Randsburg - A Visit to the Past

A visit to Randsburg, California is a visit to the past, when the mining camps of the Mojave were boomtowns and gold was being dug out of the hills. The community has survived the many perils the desert mining camps faced, and some of its residents still work the land for its hidden riches. It is a living ghost town, a working mining town that likes having some -- but not too much -- company. There are no stop lights, gas stations or malls here; just an unpretentious, quiet little town that enjoys its place in desert history. More...

The Bisti Badlands

The Bisti Badlands

The first time I saw the Bisti Badlands - those phantasmogoric formations of earth and stone in northwestern New Mexico's high desert lands - snow clouds shrouded the sky from horizon to horizon. They bleached the land of color, leaving it a deadeningly dull gray. A raw wind swept out of the north. Horned larks flashed in front of me like bits of tissue in a hurricane, only a few feet above the ground, disappearing into growths of desert grass.

The Bisti - the Navajo word for badlands - lay as cold and morose as a Matthew Brady photograph of a Civil War battle scene, with corpses littering the field. I wondered what forces of nature had created the Bisti. It was eerie, more a dreamscape than an actual landscape. More...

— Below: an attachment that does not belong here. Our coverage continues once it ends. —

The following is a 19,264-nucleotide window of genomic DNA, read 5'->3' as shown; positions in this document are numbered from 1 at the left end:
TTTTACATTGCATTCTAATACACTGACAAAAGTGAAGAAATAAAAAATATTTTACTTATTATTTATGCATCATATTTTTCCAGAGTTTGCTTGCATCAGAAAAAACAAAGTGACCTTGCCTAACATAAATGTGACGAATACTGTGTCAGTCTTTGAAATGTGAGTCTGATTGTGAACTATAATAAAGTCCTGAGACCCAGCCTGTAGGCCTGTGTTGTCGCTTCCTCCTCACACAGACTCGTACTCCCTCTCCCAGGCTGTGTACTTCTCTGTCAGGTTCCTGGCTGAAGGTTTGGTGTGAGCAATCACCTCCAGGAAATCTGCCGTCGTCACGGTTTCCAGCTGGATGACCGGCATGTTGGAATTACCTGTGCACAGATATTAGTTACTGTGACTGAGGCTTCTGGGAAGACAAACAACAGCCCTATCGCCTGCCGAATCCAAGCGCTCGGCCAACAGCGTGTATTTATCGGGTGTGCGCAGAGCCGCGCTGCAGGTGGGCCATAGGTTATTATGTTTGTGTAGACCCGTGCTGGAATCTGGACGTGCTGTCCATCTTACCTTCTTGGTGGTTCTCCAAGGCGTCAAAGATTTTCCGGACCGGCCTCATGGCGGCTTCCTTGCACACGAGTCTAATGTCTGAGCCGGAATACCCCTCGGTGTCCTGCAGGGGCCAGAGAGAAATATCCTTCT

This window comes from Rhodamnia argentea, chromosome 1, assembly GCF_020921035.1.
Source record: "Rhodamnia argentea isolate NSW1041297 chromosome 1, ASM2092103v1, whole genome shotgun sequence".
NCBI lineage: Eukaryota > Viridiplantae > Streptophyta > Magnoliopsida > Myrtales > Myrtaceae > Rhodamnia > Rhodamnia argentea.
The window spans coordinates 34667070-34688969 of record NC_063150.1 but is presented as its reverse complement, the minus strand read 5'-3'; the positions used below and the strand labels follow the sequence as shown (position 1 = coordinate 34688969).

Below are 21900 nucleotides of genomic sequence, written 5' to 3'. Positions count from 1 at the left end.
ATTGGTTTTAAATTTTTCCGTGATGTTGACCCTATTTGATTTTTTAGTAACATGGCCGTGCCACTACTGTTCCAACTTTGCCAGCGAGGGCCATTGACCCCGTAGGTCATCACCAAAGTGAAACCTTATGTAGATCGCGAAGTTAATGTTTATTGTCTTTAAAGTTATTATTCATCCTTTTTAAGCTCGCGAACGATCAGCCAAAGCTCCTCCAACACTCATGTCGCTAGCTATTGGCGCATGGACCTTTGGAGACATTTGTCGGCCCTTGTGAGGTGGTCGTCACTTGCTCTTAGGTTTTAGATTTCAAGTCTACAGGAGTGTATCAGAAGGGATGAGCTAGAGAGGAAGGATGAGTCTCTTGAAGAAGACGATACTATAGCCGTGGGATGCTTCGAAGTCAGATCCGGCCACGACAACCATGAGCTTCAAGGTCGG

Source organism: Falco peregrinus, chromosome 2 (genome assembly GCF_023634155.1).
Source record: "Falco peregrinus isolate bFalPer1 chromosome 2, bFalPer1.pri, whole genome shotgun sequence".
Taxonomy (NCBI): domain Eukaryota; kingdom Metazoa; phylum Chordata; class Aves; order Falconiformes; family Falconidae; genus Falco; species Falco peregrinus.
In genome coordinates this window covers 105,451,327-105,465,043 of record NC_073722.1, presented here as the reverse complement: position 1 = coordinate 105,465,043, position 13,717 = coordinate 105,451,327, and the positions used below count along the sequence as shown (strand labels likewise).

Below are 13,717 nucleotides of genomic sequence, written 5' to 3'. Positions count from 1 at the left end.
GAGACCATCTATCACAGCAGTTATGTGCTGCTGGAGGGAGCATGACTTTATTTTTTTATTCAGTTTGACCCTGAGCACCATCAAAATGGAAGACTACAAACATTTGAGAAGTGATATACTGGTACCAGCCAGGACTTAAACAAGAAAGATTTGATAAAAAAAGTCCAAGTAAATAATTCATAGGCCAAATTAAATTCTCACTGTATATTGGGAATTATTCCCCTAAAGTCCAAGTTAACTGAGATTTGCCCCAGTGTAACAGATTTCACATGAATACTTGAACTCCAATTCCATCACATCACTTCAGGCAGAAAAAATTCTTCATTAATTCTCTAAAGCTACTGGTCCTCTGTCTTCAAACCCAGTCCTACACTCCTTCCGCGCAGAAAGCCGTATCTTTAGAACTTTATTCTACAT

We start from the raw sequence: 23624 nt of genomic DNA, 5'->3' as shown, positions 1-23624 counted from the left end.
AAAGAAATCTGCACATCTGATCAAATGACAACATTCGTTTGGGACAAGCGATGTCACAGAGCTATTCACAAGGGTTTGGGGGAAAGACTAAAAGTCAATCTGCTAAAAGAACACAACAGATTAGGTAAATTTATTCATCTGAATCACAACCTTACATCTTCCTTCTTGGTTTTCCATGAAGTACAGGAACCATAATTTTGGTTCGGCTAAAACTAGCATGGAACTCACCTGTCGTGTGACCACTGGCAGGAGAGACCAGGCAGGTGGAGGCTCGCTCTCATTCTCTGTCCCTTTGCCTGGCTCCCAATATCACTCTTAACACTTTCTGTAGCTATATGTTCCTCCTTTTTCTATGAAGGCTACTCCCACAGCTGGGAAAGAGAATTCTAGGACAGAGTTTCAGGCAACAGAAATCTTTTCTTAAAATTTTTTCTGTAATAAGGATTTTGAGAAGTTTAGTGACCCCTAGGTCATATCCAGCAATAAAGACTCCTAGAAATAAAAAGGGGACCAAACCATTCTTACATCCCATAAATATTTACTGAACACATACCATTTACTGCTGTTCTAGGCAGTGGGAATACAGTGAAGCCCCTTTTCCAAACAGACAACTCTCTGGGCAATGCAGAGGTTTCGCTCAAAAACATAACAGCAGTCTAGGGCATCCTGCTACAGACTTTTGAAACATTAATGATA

The Mojave Road

The Mojave Road

Traveling the Mojave Road isn't a picnic. It's a 2 or 3 day excursion, best made in convoy with other 4-wheelers. The trip begins on the shore of the Colorado River, at an elevation of 500 feet; at mile 54.8 you'll be at the head of Cedar Canyon at an elevation of 5,167 feet. During the winter you could hit a snowstorm. In summer it could be 120 degrees, or a summer thunderstorm could bring heavy rain, hail and lightning. Any time of the year, you're a long way from help and city comforts. More...

Pecos River along the Goodnight-Loving Trail

Charlie Goodnight - Texas Cowman and Rancher

Charlie Goodnight, a legendary cowman and rancher of the high plains of northern Texas, east-central New Mexico, and southeastern Colorado. He was the first to drive a herd of longhorns up the Pecos River, opening the route as a cattle trail in 1866. He expected to sell his livestock to military posts, the Fort Sumner Navajo and Mescalero Apache concentration camp, new mining operations, and startup ranches. He hoped to reach markets, not only in northern New Mexico, but on up into Colorado and Wyoming. More...


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